Join us this March in celebrating women and the vital role they played in our maritime history. Explore our events, both virtual and in person, our collections, exclusive video content, learn about female inventors, browse our collection of the women in Rosenfeld, and more!
See more like this, check out the On Land & Sea Exhibit pictures from our Rosenfeld Collection!
Charles W. Morgan Talks
All month long, visitors can step aboard the Charles W. Morgan and learn about women and the whaling industry. From the early days of Nantucket whaling when they managed homes, businesses, investments and family matters while men were away, to the intrepid women who sailed with their husbands on three to five year voyages across the globe, women played a vital role in the New England whale industry from its earliest times. Join our staff and learn some of their stories.
Patents and Progress: Women Inventors
Of the 405,128 U.S. patents awarded between 1790-1888 only 2,297 of them were to women. From laws regarding marriage and a woman’s right to own property, to less access to quality education, there were many obstacles for women inventors. Come learn about some of their struggles, their triumphs, and their inventions during this talk, presented every day in March at 10:15 in Stone’s Store.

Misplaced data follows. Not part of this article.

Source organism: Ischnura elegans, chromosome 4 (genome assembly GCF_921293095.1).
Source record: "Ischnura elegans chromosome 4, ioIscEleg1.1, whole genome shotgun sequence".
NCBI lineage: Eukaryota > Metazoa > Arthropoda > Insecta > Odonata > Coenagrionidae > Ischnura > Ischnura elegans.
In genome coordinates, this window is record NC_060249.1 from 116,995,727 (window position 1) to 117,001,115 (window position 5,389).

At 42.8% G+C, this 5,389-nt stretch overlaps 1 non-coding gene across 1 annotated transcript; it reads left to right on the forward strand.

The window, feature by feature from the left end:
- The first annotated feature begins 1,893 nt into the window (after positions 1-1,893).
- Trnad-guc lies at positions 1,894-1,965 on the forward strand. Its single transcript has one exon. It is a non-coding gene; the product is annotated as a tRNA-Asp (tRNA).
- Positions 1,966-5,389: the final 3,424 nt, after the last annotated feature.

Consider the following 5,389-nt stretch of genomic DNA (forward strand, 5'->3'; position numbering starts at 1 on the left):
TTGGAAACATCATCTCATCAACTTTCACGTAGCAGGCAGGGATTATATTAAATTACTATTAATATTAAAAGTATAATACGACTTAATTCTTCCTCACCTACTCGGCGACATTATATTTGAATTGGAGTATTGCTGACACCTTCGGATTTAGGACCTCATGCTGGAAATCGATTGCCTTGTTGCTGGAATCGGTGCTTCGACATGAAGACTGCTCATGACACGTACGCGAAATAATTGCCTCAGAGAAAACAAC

Did you know that an American woman almost became the first woman astronaut in 1962? Or that a woman working as a scientist at Harvard created the way astronomers still classify stars today? Women may not have been to the moon (yet!), but they have made some amazing space science contributions and discoveries. This program will highlight the trailblazing accomplishments of familiar names like Maria Mitchell and Sally Ride, as well as lesser known ones like Annie Jump Cannon and Peggy Whitson.
This event is free for Members. Click here to register.
Team Sail Like Girl: True Grit – Winning the Race to Alaska
Thursday, March 17 | 7 PM EST (Virtual)
Team members Jeanne Goussev and Aimee Fulwell share the trials and triumph of their 2018 victory at the Race to Alaska, North America’s longest human and wind powered race. This 750-mile test of endurance and skill on open water and through the inside passage of Alaska has been described as the maritime version of the Iditarod. The Sail Like a Girl crew persevered to become the first all-women crew to compete and win the race, and the first crew ever to win the race on a single hull. This is a virtual presentation.